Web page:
Avatar-Lucifer_2He owns a nightclub and is an extraordinary piano player.  Lucifer feels oddly fulfilled when questioning someone’s motives such as those of a murderer in one case. An angel is sent to retrieve him, but his interaction with humanity is intoxicating. His therapist says, “You’re changing.” The idea of the dark one developing the seeds of a conscience is an interesting plot line.

The Jesus figure asks him to return to hell. “You’re time on earth is affecting you.” Unfortunately, the show is in the lowest common denominator genre trying to draw the largest audience possible. Which, of course, means lots of sexual innuendos and stilted dialogue. He’s no saint (duh), but it’s interesting the writers don’t mock religion or God. The issues raised are actually quite interesting.  Hopefully, as the series progresses, it doesn’t turn out to be a downer.

ENCORE REVIEW: “Who is Harry Nillson?”

by Dean Duncan

This film begins really well. Nilsson’s documentary biographers have arrayed their artifacts very effectively. The early photographs are utilized in a really revealing, really interesting way.

On the other hand, Nilsson’s actual life begins very badly indeed. Even if she don’t know the end of the story, the viewer gets a sinking sense of dire things to come. Par for this course? It seems that when it comes to behind-the-music, that’s what we always say. It’s true, I guess, but the response is still kind of insensitive, desensitized, even crass. These are dear, talented, troubled people here!

In addition to those fantastic photographs there’s some really great stock footage as well. Greater still is nillson headshotthe music itself.  The thesis of this film is correct, and very convincingly demonstrated: Nilsson really is exceptional. His voice might not be quite as angelic and perfect as they make it out to be—the witnesses oversell it because they love him, and the filmmakers oversell it for the film’s sake—but you can’t deny that the whole package is palpably special. And those first songs! (As in this two-fer +: http://bit.ly/18cfHw3) There are a couple of glancing excerpts where we see him at a party (there’s the distinguished film director Otto Preminger, looking ridiculous in a turtleneck and a great big necklace). He’s only singing, but these feints and gestures are so unique, magnetic, beautiful. He is an angel, actually.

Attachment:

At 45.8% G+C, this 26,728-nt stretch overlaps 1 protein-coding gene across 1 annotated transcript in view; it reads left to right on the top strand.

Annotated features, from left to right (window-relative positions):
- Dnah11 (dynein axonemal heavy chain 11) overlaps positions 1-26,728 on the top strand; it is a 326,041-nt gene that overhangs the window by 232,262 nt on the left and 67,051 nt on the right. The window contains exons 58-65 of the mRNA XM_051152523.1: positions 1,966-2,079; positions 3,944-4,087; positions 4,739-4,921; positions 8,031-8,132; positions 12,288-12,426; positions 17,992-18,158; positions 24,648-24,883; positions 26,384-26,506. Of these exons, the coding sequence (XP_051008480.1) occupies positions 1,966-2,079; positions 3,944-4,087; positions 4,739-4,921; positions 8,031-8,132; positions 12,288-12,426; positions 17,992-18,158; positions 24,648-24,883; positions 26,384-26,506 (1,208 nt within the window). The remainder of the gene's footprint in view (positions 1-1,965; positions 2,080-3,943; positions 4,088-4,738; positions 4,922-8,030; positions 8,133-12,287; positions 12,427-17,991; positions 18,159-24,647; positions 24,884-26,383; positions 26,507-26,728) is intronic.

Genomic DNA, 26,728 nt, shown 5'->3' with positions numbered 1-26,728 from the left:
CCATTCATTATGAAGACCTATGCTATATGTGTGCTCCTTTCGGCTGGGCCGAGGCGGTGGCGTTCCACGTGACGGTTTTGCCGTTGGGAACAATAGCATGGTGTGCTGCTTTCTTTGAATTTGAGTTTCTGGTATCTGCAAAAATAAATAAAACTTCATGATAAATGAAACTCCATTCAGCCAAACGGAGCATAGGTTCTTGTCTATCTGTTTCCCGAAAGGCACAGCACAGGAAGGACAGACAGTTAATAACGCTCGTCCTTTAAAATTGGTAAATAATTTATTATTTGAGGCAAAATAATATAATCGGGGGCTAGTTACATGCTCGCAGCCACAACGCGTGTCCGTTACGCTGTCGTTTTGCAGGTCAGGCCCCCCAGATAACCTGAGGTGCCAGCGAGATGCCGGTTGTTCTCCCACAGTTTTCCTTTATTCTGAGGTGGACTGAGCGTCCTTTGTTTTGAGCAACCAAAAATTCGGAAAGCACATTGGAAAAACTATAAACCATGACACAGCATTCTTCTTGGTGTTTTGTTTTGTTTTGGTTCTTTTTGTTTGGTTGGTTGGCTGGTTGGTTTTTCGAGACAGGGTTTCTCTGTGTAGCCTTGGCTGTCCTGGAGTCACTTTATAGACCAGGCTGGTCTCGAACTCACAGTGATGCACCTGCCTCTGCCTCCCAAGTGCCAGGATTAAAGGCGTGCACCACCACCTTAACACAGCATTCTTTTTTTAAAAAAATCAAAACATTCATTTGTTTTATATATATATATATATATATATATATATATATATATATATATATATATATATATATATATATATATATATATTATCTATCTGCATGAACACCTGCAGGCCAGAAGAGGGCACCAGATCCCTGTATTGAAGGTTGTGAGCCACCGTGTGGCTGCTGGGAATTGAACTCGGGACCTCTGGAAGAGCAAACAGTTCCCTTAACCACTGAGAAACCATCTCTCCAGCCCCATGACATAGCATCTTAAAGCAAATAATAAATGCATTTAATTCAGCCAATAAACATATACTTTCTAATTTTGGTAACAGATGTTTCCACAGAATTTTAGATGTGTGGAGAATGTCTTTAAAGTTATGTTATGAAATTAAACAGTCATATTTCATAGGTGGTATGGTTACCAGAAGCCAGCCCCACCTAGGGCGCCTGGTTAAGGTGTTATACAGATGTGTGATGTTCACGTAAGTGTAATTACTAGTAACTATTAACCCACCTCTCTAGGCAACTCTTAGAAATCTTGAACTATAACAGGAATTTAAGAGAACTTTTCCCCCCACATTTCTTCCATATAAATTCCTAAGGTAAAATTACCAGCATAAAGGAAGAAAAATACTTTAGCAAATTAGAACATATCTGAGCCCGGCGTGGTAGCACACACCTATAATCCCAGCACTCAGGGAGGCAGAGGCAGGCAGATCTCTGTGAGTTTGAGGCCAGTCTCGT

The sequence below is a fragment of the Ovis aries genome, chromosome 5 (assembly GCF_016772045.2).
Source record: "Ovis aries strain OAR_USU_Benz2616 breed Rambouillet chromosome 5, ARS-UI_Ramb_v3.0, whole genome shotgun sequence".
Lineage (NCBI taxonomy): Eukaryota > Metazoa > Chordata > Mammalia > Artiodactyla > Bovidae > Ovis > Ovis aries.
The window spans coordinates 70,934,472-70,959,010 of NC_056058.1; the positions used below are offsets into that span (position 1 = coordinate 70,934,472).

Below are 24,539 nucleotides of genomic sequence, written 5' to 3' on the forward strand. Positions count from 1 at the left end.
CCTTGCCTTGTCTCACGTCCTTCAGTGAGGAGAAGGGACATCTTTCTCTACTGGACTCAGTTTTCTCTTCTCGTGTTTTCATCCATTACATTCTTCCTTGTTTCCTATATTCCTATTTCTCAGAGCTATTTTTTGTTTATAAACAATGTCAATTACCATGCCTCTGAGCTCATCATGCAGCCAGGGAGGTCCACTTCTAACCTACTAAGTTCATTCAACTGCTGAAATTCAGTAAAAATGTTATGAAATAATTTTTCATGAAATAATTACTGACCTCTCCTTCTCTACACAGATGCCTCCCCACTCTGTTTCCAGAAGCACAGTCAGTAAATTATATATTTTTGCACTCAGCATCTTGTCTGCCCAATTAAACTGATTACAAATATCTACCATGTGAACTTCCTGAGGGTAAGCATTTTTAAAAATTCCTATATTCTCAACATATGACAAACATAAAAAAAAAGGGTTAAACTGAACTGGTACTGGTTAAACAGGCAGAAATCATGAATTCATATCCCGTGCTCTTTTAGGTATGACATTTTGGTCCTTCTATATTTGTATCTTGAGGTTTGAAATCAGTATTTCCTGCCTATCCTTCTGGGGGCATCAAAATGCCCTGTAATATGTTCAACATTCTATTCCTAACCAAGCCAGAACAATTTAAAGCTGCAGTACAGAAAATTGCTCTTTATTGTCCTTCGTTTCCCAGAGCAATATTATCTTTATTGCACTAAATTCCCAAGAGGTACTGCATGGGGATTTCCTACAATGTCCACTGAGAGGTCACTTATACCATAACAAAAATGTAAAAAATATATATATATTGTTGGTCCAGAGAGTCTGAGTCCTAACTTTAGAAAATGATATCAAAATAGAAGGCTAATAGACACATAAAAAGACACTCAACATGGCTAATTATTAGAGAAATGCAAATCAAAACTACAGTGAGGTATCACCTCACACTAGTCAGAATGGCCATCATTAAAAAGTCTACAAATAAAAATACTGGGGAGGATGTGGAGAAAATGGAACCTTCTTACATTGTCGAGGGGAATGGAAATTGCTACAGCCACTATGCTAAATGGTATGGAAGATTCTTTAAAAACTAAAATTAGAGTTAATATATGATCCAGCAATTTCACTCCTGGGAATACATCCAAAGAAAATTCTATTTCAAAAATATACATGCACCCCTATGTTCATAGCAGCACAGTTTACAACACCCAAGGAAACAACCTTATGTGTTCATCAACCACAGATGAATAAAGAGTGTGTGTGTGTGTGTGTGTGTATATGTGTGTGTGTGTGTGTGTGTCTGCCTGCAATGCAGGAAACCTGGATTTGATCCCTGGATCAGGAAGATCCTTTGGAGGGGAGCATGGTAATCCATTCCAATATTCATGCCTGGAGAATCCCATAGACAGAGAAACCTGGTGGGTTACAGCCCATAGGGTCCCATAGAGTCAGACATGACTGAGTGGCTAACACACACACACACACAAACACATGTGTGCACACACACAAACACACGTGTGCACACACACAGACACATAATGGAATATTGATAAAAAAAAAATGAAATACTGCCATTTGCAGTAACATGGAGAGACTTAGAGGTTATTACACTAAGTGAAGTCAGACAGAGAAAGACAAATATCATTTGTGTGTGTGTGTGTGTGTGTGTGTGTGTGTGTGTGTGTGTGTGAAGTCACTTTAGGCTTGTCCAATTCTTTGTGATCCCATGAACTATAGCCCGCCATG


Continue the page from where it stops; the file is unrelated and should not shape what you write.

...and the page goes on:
Who Is Harry Nilsson …? turns conventional during the Richard Perry/Nilsson Schmilsson section, which is to say during the account of the artist’s popular peak. That’s okay, since it’s a good story, and there’s no reason to get in the way of its straightforward telling. But after that apex there’s a great deal of dispiriting decline, and we alternate between two kinds of boring, right up to the end.

John and Ringo didn’t help him very much, did they? Could it be that our beloved post-mop-tops were as bad for Nilsson as Keith Richards was for Gram Parsons? (See: http://imdb.to/1EAbiB4.) Are all those rock ‘n roll-hating Churchmen right, after all? Whatever the answer to that question, this biography is evidence not only of the dangers of that lifestyle, but of the catastrophe of success in general.

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The well-known story of the destruction of that angelic voice is still wrenching, terrible. The same goes, frankly, for the the accounts of Nilsson’s eventual and extended descent into Led Zep-type excess. Morbidity, or tragedy? It’s in the eye or heart of the beholder, I suppose. But after that promising prologue, and the story of that after-all very brief time at the very top, Who Is Harry Nilsson …? is mostly dedicated to watching someone go utterly to pot. During this long decline the filmmakers, like Nilsson’s loved ones, can’t seem to figure out what to do or say. They might well have pursued a few productive, even consoling avenues. Tell us about these six kids! Or maybe in the end our happiness should be as private as are our sins and sorrowing. Hope, aspiration, and the sparks flying upwards. Sometimes we just don’t know where to turn, do we?

 

Why So Many Mormon Trekkies?

by Danny Stout

The Star Trek TV show ended in 1969, but the Trekkie phenomenon endures. Each week there is a Trekkie convention somewhere in the world. The annual Trekkie convention in Las Vegas is one of the largest in the “entertainment city.” Mormon Trekkie websites abound, and the “I am a Mormon” page on LDS.org is replete with members disclosing their Trekkie affiliations.

Compelling is the “Star Trek Family Home Evening Group” <http://stfhe.jlcarroll.net/Klingon_BoM/> where a group of LDS Trekkies are translating the Book of Mormon into Klingon, a language in the fictional science fiction TV series and movies. The FHE site reads: